Far from the maddening crowds on the Bund, the Rockbund Art Museum on Huqiu Lu (虎丘路) is a favored destination that singularly embodies the East meets West history, design and architecture of Shanghai.
For many long-time expats of Shanghai, most know the building more as the former headquarters of the North China branch of the of the Royal Asiatic Society (RAS), evident in the engravings of RAS in both English (right at the top) and Chinese (above the entrance) on the façade.
The RAS was first borne out of a small group of British and Americans in 1857 seeking intellectual engagement on the country’s culture, geography and history. The land was granted by the British Counsel General of Shanghai, and the original building contained a reading room, library, lecture hall and a museum featuring animal exhibits from local sportsmen.
However, it suffered from significant decline, mainly eaten systemically by termites, as elaborately noted by the North China Daily News in April of 1928. Eventually, the building was rebuilt in 1932 and opened in 1933. Its current interplay of Art Deco and Chinese influences in a clean and direct manner were the brainchild of George Wilson (1880-1967) of the architectural firm Palmer & Turner. Wilson was more prominently known as the “father of the Bund” for his contributions that included the HSBC Building at No. 12 and the Sassoon House at No. 20, but also a committed RAS member who helped raised funds to restore the building.
For many older Shanghainese, the RAS may not have been well-known to them given its exclusively foreign membership. Instead, they would have recalled it as the Natural History Museum (or gallery) where they would have viewed the various specimens which were eventually moved to a building along Yan’an Lu (延安路) and only in 2014 relocated again to a new museum in Jingan district (or more specifically, the former west section of the huge Siwen Lane (斯文里) lilong).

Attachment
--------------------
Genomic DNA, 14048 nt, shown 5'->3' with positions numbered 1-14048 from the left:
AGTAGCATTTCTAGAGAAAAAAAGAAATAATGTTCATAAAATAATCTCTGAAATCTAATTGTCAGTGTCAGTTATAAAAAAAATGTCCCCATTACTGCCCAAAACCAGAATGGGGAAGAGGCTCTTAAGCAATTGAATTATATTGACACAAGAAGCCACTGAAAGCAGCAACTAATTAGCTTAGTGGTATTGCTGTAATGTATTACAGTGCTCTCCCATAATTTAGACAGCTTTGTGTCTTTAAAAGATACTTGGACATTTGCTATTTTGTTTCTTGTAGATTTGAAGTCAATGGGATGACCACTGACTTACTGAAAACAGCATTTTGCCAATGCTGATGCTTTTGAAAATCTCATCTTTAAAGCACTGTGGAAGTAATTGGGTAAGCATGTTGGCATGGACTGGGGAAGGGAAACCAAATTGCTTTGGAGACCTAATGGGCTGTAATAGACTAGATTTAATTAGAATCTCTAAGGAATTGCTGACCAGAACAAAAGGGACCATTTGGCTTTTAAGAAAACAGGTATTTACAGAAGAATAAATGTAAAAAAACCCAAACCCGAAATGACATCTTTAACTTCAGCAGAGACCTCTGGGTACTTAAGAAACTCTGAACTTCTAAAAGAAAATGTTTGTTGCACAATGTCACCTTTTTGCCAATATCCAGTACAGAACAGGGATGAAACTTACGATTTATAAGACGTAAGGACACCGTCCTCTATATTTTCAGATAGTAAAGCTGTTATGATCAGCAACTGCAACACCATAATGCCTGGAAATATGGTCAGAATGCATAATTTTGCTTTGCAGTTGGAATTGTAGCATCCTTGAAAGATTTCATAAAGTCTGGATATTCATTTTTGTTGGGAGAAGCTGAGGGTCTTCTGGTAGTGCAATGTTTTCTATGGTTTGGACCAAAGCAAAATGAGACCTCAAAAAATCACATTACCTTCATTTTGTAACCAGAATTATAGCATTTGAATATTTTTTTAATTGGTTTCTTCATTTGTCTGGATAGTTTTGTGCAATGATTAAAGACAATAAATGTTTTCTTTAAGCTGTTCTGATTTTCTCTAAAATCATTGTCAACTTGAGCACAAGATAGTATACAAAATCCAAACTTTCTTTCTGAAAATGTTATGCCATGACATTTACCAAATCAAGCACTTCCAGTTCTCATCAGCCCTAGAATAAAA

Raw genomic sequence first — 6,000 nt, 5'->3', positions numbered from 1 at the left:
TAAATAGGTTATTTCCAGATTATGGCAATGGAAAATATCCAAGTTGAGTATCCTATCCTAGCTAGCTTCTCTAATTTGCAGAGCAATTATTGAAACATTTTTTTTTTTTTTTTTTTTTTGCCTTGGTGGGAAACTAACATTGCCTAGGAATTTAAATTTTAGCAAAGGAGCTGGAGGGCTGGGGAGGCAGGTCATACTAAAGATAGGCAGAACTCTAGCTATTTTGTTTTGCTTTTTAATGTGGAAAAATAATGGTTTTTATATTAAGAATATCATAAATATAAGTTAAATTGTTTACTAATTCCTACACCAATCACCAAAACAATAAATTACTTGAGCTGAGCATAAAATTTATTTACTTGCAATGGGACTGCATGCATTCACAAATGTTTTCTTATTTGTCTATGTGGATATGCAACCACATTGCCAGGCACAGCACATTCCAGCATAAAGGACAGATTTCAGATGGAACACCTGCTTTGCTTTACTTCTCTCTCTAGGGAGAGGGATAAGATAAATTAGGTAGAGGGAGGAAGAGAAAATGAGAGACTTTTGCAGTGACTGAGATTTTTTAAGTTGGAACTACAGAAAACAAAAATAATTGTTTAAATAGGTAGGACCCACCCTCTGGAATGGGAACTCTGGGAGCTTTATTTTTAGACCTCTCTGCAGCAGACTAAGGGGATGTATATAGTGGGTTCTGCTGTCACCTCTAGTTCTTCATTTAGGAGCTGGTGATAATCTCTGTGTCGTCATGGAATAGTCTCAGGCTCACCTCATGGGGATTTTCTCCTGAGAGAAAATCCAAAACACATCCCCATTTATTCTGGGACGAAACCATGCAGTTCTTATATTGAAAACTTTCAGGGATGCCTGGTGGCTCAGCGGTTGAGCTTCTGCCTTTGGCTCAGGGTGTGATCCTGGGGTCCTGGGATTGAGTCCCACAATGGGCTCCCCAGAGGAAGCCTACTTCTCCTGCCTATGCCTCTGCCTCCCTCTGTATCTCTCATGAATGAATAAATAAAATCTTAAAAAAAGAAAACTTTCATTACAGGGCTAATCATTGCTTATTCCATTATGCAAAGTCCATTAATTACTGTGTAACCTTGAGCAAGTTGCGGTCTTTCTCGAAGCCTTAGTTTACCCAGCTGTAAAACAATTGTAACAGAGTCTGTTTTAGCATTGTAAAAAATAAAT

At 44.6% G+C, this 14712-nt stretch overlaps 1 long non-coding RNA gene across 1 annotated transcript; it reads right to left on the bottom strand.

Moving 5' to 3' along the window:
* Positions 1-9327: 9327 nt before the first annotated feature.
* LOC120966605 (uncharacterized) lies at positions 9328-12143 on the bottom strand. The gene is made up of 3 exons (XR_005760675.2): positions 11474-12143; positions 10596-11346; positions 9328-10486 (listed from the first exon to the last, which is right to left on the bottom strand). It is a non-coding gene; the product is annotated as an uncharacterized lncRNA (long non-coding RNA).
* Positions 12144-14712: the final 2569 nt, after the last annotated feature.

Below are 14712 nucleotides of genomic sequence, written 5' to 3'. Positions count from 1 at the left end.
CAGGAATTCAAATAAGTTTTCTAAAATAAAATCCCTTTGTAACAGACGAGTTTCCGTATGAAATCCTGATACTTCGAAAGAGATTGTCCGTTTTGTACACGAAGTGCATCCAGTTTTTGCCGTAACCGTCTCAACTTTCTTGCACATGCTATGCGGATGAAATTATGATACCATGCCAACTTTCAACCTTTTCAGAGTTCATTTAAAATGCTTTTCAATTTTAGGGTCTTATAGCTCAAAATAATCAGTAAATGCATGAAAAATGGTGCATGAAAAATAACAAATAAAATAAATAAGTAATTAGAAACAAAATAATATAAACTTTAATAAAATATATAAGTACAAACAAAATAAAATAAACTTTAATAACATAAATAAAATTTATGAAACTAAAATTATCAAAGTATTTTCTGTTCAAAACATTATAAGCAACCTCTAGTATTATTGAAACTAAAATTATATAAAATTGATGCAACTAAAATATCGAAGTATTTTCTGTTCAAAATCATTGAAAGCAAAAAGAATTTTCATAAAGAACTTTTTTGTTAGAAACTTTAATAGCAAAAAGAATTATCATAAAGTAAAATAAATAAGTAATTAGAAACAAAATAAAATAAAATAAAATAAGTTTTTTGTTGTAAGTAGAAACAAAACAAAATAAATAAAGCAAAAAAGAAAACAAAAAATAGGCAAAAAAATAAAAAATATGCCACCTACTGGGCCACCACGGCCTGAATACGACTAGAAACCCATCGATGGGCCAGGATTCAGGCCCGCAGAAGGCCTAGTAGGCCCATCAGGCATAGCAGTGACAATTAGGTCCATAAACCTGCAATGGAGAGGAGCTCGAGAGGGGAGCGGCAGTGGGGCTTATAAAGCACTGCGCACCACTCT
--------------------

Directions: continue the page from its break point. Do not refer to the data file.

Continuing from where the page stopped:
Nevertheless, the former RAS building is now home to the Rockbund Museum, easily one of my favorite sites not just for its modern works but the general enjoyment of both architecture and art during a visit. I recalled attending its debut exhibit in 2010 by artist Cai Guo-Qiang (蔡国强), whose “Peasant Da Vincis” collection of these homemade airplanes, helicopters and submarines by farmers around China was fantastically refreshing.
The architect David Chipperfield was commissioned to restore and convert the former RAS building. While I had no real impression of what the original interior looked like but I distinctly remembered how clean yet imposing everything felt both inside and out. From the grandeur of the arched entrances, the carvings of Chinese mythical beasts, dragons and birds (the kind from antique Chinese bronze wares) on the top of the building and upon entering, the clean Deco lines and brilliant airiness around the stairwell.
Unfussy, modern yet imbued with Shanghai’s many eclectic influences, it’s often my first pit stop on a tour for a friend before we cross the Wusong river towards Hongkou district.
“Royal Asiatic Society building packs lots of history”, Michelle Qiao, Shanghai Daily, 23 May 2014